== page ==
Why Russia's Poseidon Submarine Is Such a Crazy Idea

August 23, 2020 Topic: Technology Region: Europe Blog Brand: The Reboot Tags: RussiaSubmarinesRussian NavyNuclear Weapons

Why Russia's Poseidon Submarine Is Such a Crazy Idea

This huge, nuclear-armed drone is scary but very impractical.


Key Point:  Dr. Strangelove would like this weapon. But it seems more destabilizing or overkill than actually useful.

The second Russian Navy submarine to serve as a basic carrier of the Poseidon nuclear-capable underwater drone will be floated out in late June, the state media reported. The Khabarovsk will reportedly be
able to carry up to six Poseidon unmanned underwater vehicles (UUVs).


"The Khabarovsk [Project 09852] will be floated out in late June at the earliest. There is no exact date so far," a source from the Russian defense industry told TASS.

Naval News, with data from Covert Shores, has described the new submarine as similar but smaller than the Project 955 "Borei" SSBN. The estimated length of the new submarine is about 120 meters compared to the 160 meters for the BOREI. In addition, it was noted that it is even possible that the submarines may share many components and even hull sections.

Khabarovsk, the lead boat of the Project 09851, is the first of four planned nuclear-powered submarines and it was laid down in 2014 with plans for it to be launched this year. The Khabarovsk-class boats should be capable of carrying weapons such as torpedoes, anti-ship and land attack missiles—and as these will be fitted with a nuclear reactor and pumpjet propulsion system should have unlimited range, while sea endurance will be limited only by food supplies.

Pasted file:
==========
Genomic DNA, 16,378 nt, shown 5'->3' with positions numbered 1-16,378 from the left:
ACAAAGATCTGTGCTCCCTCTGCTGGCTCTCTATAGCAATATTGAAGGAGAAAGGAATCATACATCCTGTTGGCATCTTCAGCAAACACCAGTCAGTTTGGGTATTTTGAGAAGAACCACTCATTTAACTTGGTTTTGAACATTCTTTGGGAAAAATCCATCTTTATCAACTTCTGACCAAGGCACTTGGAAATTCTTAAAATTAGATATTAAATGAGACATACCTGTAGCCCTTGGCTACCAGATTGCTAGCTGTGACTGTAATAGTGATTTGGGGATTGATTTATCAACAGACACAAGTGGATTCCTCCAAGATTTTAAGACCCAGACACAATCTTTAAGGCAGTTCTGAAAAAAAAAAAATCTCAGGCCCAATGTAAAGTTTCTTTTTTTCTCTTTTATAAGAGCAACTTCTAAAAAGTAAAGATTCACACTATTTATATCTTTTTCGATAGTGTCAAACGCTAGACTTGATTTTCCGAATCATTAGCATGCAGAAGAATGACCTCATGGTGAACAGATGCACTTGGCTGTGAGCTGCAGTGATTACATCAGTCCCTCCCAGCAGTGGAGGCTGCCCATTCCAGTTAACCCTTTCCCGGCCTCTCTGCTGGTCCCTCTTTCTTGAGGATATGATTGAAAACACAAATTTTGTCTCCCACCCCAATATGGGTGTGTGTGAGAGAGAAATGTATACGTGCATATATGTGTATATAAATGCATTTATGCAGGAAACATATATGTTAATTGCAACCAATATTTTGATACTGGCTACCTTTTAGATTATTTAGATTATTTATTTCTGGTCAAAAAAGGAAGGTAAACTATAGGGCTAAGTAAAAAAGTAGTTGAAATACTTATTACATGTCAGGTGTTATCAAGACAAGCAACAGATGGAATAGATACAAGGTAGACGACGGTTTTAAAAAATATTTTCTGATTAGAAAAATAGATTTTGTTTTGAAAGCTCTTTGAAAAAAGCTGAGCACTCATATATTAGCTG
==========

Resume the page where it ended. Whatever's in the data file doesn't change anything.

The Poseidon is a unique UUV with a nuclear propulsion system and nuclear warhead, and it can operate as an autonomous nuclear torpedo with a nearly unlimited range. The Pentagon reports confirmed the existence of the UUV in 2016. It can reportedly carry a nuclear warhead with a blast yield of two megatons (MT), and it can reach underwater speeds of 108 knots—significantly faster than traditional torpedoes.

The weapon platform is capable of destroying enemy infrastructural facilities, aircraft carrier strike groups (CSG) and other targets. The Poseidon drones, along with other nuclear-power submarines, which act as the carriers for the weapons, make up part of Russia's so-called oceanic multipurpose system. A source in the Russian defense industry told TASS that the Poseidon drone is capable of destroying an enemy naval base or hit at an enemy's important coastal economic facilities—which could be read to include a city such as New York or Boston.

In the March 2018 state-of-the-nation address to both houses of the Russian parliament, President Vladimir Putin mentioned for the first time Russia's efforts to develop a nuclear-powered unmanned underwater vehicle that could carry both conventional and nuclear warheads.

The first basic carrier of the Poseidon was the Project 09852 special-purpose nuclear submarine Belgorod, which was floated in April of last year and which is expected to enter service with the Russian Navy this coming September. In addition to carrying the Poseidon, the Belgorod was developed to carry rescue deep-water drones.

Peter Suciu is a Michigan-based writer who has contributed to more than four dozen magazines, newspapers and websites. He is the author of several books on military headgear including A Gallery of Military Headdress, which is available on Amazon.comThis first appeared earlier in 2020 and is being reposted due to reader interest.

Image: Reuters